Oh my! Why George is glad to be Takei…

    The September/October issue of Winq is out now, and includes an exclusive interview with Hollywood legend George Takei, aka Star Trek’s Captain Sulu.

    As Star Trek’s Hikaru Sulu he was the finest helmsman in the galaxy, but it’s as himself that George Takei has won hearts and minds, along with the unlikely respect of US shock jock Howard Stern. He’s a fierce campaigner for LGBT and civil rights and, on a recent visit to London, spoke only to Winq magazine:

    On how Arnold Schwarzenegger drove him to come out:

    When Arnold Schwarzenegger ran for the Governor of California’s office he ran by saying “I’m from Hollywood, I’ve worked with gays and lesbians, some of my best friends are gay.” I assumed, therefore, he was pro-gay. But when the Marriage Equality Bill landed on his desk he played to the reactionary conservative element of the Republican party and vetoed it. Both Brad [George’s husband] and I were raging, our blood was boiling.

    That night, we saw all these young people pouring out onto Santa Monica Boulevard, venting their rage against Schwarzenegger. They inspired me. I’d spent a lifetime being silent on the issue… now I had to speak up.”

    On using humour as a weapon against homophobia:

    I’ve learned over the years that you don’t necessarily make a point with teeth-gritting seriousness; sometimes tongue-in-cheek puts the issue into the larger context. Hence my response to the absurd Tennessee ‘Don’t Say Gay’ Bill in 2011 [which suggested teachers would be criminalised for using the term gay]. I made a video suggesting we replace ‘gay’ with ‘Takei’ (pronounced correctly it rhymes) – as in ‘glad to be Takei’ or ‘that’s soooo Takei’.

    On his internment aged just five years old:

    We looked like the people who bombed Pearl Harbour, so my family and I were sent to an American internment camp. It was terrifying to see soldiers with bayonets on their rifles stomp up to the front porch and order us out of our home. It was frightening, I didn’t understand what was going on.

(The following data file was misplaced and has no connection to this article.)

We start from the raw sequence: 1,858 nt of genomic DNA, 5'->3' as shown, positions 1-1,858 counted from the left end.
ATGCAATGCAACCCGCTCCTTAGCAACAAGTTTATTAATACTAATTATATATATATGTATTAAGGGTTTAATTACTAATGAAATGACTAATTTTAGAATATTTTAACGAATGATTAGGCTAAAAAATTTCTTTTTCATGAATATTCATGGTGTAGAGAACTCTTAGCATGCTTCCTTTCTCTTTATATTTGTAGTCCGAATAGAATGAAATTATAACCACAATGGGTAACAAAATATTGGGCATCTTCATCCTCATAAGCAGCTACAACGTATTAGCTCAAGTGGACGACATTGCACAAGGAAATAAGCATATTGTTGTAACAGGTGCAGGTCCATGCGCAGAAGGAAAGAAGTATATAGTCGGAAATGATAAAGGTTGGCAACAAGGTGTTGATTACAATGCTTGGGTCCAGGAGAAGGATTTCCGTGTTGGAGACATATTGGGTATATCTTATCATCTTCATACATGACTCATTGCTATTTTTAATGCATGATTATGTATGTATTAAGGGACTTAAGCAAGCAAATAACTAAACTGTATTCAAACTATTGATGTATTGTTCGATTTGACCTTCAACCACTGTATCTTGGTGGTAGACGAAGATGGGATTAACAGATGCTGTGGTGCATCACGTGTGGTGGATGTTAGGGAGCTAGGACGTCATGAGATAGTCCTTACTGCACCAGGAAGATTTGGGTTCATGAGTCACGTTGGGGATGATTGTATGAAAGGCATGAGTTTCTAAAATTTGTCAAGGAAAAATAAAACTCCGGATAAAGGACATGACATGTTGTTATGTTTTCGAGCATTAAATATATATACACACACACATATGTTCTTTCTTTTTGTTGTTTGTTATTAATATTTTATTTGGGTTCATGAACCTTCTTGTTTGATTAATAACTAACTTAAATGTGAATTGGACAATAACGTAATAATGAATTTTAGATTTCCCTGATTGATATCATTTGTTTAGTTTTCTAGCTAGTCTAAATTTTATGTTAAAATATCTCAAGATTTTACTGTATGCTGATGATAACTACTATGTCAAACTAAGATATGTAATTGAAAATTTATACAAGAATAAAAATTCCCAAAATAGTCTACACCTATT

Later, as a teenager, I realised we had essentially been imprisoned, and the history books I read spoke only of the American ideals of democracy, but said nothing about incarceration. My father explained that the price of living in a people’s democracy was that it could be as great as you can be, but also as fallible as we are.”

    On his relationship with husband Brad, the subject of a new documentary – To Be Takei, available to download on iTunes:

    We’re like any couple: we have our occasional differences and quibbles, sometimes darn-right, knock-down, drag-outs. But we have a policy that, at the end of the day, before we go to bed, we give each other a kiss. You get over it, and that kiss will lead the way…”

    The full interview, a compelling read, touching on his Star Trek co-stars, his guest slots on the Howard Stern radio show that made him a darling of blue collar America and an unlikely musical project about his internment – Allegiance – can be found in the new issue of Winq, at all good newsagents, on mail order or to download to your phone or tablet at www.winq.com.